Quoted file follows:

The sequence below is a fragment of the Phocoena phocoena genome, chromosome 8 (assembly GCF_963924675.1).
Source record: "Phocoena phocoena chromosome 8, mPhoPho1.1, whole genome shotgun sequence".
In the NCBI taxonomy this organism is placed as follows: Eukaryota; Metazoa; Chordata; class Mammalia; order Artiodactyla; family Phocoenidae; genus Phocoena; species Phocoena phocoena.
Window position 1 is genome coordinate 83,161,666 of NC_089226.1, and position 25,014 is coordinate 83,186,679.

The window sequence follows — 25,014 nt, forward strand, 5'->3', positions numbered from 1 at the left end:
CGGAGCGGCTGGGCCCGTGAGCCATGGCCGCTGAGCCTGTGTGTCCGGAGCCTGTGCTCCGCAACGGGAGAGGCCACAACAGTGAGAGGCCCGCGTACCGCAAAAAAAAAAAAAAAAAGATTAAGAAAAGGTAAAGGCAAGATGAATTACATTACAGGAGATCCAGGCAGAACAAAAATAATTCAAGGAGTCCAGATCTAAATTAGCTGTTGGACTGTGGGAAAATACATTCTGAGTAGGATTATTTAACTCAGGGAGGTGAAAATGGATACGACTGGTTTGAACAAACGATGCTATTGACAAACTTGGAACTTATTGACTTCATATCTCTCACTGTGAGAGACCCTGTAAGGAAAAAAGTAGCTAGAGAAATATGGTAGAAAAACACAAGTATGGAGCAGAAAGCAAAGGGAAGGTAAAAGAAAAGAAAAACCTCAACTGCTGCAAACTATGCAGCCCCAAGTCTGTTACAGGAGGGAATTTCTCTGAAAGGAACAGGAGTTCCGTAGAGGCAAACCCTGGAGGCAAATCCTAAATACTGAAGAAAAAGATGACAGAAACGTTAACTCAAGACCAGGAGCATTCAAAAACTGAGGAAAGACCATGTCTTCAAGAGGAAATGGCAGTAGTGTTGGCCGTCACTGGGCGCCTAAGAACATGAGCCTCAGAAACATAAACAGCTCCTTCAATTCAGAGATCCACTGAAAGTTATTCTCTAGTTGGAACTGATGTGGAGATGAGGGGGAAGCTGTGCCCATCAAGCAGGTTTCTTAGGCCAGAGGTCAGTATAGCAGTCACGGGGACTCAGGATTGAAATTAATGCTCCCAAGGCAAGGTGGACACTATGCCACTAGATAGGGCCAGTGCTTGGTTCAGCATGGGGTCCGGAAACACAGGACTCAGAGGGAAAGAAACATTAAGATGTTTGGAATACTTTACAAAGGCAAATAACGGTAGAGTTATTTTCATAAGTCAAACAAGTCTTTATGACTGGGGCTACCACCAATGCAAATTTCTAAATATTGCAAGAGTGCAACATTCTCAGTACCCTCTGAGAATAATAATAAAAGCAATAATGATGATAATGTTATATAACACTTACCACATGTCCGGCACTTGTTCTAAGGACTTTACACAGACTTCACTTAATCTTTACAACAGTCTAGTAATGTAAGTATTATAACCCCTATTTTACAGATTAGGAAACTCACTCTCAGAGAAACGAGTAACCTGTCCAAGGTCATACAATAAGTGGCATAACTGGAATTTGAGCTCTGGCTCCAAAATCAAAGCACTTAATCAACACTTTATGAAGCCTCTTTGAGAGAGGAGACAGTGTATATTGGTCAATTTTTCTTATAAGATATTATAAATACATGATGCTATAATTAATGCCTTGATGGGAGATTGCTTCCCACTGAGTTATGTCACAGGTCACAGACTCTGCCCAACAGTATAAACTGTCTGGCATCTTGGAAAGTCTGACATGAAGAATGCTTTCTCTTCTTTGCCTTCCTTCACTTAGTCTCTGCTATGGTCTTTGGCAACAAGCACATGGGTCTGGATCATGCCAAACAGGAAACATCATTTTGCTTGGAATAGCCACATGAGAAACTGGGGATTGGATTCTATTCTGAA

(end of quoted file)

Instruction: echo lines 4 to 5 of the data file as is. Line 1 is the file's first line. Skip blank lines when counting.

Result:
Window position 1 is genome coordinate 83,161,666 of NC_089226.1, and position 25,014 is coordinate 83,186,679.

The window sequence follows — 25,014 nt, forward strand, 5'->3', positions numbered from 1 at the left end: